Chainlink on Ethereum
End-to-End MongoDB GraphQL Database, Chainlink External Adapter, and Oracle Contract on Ethereum
Last week, my team finished developing and submitting our MarketMake 2021 product FidoByte — a tokenized shelter-dog walking protocol. One of the most difficult parts of this project was figuring out how to manage a flexible database both on and off chain.
In this article, I want to show how data flows through our project and how you can replicate the same architecture.
Here are the three steps we will cover
- MongoDB Atlas and Realm
- Chainlink External Adapter and Node Job Spec
- Oracle Contract and Decoding Bytes
MongoDB Atlas and Realm: A Fully Managed GraphQL API Solution
The randomly generated dog walking data is here, with 500 walks from 55 unique walkers. MongoDB Atlas is easy to navigate, just set up a project and create a collection. Then, take your data and insert it as JSON to fill your database. If you need to go from CSV to JSON easily, you can check out this site.
After this, click on Realm and add this collection (in my case the “walks” collection) to a new project. The UI will take you through generating a GraphQL schema and endpoint that you can write POST requests to. Next, you will want to go to “Authentication Providers”, turn on “Email/Password” and create a login. To test this out, you can use Postman or Curl like with the following query:
There are many other authentication options as well, and if you’re using a frontend to access this API then check out their Task Tracker tutorial detailing how to use their Realm App npm package. If you just want to query and don’t need the ability to set up accounts in your frontend, all you need is this before your query:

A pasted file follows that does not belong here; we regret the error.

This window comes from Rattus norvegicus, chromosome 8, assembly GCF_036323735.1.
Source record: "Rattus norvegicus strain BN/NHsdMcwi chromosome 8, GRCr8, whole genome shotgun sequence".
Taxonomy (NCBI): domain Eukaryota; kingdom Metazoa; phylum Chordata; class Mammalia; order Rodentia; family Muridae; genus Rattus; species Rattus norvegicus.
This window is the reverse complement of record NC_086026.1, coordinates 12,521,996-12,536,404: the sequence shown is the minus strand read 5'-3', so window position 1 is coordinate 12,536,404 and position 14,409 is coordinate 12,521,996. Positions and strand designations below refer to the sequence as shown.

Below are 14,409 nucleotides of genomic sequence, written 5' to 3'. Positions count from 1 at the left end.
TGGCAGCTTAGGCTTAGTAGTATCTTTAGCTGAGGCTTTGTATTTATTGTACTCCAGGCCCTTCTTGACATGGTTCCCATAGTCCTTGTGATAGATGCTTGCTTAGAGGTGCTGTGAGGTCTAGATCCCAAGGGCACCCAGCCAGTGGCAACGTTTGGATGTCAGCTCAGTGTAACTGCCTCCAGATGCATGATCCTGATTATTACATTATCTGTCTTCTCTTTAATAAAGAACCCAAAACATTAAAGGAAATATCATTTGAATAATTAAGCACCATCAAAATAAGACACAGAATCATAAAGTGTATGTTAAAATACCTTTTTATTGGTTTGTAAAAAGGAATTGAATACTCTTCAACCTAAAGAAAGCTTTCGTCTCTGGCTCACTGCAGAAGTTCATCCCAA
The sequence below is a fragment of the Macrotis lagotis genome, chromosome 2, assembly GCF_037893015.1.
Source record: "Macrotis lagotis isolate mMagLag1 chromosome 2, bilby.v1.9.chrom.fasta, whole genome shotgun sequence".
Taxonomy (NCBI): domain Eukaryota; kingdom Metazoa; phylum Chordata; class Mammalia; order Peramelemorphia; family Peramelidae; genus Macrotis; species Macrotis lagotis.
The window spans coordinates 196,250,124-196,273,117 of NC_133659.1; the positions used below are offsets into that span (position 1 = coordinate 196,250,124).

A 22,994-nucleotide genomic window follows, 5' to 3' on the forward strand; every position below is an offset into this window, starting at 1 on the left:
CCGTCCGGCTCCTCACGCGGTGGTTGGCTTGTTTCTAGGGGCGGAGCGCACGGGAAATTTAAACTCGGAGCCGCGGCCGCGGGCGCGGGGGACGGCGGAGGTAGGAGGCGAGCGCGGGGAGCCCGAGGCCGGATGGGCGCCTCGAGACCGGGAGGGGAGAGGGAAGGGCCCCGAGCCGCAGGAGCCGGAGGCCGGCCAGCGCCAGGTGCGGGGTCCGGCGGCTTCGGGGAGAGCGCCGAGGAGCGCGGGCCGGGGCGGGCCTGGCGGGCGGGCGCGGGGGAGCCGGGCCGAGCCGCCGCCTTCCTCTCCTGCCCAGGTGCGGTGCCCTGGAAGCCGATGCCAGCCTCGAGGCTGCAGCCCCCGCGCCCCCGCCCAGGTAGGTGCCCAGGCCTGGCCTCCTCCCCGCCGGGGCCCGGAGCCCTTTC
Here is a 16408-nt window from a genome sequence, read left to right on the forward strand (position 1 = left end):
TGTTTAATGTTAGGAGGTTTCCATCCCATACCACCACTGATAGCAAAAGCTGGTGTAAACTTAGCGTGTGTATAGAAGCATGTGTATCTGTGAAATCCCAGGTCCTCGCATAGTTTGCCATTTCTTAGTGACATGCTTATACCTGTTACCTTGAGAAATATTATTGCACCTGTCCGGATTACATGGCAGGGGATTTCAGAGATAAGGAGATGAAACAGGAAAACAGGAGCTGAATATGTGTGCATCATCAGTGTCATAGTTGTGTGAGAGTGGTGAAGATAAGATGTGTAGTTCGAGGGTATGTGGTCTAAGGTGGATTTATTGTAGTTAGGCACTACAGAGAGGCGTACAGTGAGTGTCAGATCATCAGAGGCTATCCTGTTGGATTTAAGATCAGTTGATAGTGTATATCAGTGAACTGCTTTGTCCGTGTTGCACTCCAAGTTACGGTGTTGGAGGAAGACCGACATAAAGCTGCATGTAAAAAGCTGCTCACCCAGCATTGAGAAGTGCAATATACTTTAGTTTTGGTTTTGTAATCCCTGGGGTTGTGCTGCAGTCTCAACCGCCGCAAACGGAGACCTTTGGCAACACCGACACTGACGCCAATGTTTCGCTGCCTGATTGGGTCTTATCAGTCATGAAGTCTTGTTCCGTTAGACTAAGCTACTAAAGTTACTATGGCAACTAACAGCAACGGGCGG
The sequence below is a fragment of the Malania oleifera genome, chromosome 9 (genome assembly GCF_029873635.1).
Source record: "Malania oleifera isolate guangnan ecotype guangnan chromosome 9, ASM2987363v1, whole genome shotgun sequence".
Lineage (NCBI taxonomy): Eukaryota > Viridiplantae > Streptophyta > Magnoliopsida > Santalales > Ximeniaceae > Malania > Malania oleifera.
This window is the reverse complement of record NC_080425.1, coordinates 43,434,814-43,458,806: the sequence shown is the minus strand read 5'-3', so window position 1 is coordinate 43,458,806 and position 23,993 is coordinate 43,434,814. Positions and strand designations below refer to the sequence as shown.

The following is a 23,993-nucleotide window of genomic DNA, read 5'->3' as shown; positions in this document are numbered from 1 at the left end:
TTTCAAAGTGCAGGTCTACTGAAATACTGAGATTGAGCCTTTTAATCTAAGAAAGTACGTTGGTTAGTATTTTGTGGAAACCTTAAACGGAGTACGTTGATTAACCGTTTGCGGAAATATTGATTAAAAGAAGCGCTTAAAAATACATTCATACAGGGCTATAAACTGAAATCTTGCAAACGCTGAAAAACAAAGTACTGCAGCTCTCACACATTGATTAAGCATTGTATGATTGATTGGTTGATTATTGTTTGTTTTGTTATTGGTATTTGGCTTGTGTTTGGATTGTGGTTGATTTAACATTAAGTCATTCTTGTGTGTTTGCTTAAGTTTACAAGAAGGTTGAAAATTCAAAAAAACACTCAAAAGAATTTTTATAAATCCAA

const app = new Realm.App("petproject-sfwui");await app.logIn(Realm.Credentials.emailPassword("firstname.lastname@example.org", "test123"));
Now you should be able to query to your hearts content (for the first 1M requests at least)!
Creating your Chainlink External Adapter and accompanying Job Specification
Okay, so now we have an authenticated endpoint for our API — but this makes getting data on-chain a little more difficult. If you just want to make a GET request to a REST API, then you can use the Chainlink GET adapter with any job specification and just pass the URL and copyPath that you want.
However given this is a secure, multi-line GraphQL query and the data had to be aggregated for my smart contracts (i.e. total distance walked by Ethereum address), I needed to create a Chainlink external adapter. Luckily, Chainlink has provided an EA template where you only need to change the index.js file and can easily spin up a localhost:8080 server to test your queries to. For a detailed guide, check out Patrick’s openweather external adapter walkthrough here or follow along with my adapter repo. If you’ve been Googling around, you’re probably here because you want to figure out how to pass parameters into the query, how to format and manage your responses, and how to write your job specification.
For your query, you can place what you need into
customParams . Make sure you name your variable something that is not reserved, for example if you want to pass in an address call your variable
input_address otherwise you will run into issues later as
address will return the oracle address instead of your query.